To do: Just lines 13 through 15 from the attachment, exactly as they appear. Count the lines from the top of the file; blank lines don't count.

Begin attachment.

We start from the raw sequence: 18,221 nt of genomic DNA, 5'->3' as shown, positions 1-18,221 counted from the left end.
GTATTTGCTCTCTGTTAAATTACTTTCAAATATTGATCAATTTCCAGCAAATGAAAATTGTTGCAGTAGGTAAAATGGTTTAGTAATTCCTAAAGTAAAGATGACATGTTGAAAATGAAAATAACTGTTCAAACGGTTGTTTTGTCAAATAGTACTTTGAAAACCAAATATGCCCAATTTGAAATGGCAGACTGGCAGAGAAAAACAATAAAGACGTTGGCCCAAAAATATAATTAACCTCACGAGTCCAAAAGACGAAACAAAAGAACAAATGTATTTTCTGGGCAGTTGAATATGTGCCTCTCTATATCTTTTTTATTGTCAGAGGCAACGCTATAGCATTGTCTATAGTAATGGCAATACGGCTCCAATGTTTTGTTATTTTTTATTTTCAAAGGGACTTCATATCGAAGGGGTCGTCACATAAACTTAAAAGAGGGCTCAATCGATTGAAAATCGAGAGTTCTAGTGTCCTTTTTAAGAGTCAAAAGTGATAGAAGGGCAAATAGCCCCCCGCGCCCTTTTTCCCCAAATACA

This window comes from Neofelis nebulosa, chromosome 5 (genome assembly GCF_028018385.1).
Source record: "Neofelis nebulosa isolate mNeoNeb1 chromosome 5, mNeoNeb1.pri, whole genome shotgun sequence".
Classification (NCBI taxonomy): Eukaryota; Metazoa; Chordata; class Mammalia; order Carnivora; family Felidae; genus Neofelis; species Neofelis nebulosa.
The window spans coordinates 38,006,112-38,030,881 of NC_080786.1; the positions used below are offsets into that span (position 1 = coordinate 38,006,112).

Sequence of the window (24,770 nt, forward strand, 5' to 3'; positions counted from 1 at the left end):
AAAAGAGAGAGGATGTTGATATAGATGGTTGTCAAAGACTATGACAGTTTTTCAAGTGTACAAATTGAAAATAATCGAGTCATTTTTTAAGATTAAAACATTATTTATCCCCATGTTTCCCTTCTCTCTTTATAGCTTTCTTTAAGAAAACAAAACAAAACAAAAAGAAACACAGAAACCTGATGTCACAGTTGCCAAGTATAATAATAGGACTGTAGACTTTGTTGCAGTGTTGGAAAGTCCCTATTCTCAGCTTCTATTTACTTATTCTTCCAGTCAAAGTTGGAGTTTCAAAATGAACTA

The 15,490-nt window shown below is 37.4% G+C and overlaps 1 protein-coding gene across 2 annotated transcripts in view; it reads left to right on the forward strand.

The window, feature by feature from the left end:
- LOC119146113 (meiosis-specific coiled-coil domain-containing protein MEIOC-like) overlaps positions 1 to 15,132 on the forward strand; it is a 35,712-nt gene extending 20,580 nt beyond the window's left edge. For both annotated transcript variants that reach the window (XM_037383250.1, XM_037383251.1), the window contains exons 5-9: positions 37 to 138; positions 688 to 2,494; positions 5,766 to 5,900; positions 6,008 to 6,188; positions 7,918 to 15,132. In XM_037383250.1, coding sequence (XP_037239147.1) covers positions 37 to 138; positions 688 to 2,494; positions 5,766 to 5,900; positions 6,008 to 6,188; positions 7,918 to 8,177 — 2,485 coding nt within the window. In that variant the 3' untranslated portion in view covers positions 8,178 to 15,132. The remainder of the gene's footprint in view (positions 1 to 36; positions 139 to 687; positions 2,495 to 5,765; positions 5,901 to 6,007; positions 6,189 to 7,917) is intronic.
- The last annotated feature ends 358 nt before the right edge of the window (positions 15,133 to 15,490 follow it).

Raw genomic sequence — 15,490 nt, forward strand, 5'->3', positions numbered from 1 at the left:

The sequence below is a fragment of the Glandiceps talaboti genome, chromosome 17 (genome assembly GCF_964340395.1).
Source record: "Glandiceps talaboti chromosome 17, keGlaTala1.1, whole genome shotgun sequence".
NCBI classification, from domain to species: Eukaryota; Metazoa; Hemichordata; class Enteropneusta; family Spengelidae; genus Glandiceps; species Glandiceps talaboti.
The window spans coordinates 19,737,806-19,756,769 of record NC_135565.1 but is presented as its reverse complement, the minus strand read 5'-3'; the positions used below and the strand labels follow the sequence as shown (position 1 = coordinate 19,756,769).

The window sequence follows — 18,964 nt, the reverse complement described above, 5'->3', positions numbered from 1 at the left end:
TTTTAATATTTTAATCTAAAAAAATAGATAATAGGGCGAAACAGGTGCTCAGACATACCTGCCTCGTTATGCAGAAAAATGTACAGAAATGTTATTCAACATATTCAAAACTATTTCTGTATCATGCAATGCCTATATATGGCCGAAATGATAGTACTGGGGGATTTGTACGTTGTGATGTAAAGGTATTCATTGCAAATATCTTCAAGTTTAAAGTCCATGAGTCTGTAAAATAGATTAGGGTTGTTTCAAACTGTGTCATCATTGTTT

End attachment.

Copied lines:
Raw genomic sequence — 15,490 nt, forward strand, 5'->3', positions numbered from 1 at the left:

The sequence below is a fragment of the Glandiceps talaboti genome, chromosome 17 (genome assembly GCF_964340395.1).
Source record: "Glandiceps talaboti chromosome 17, keGlaTala1.1, whole genome shotgun sequence".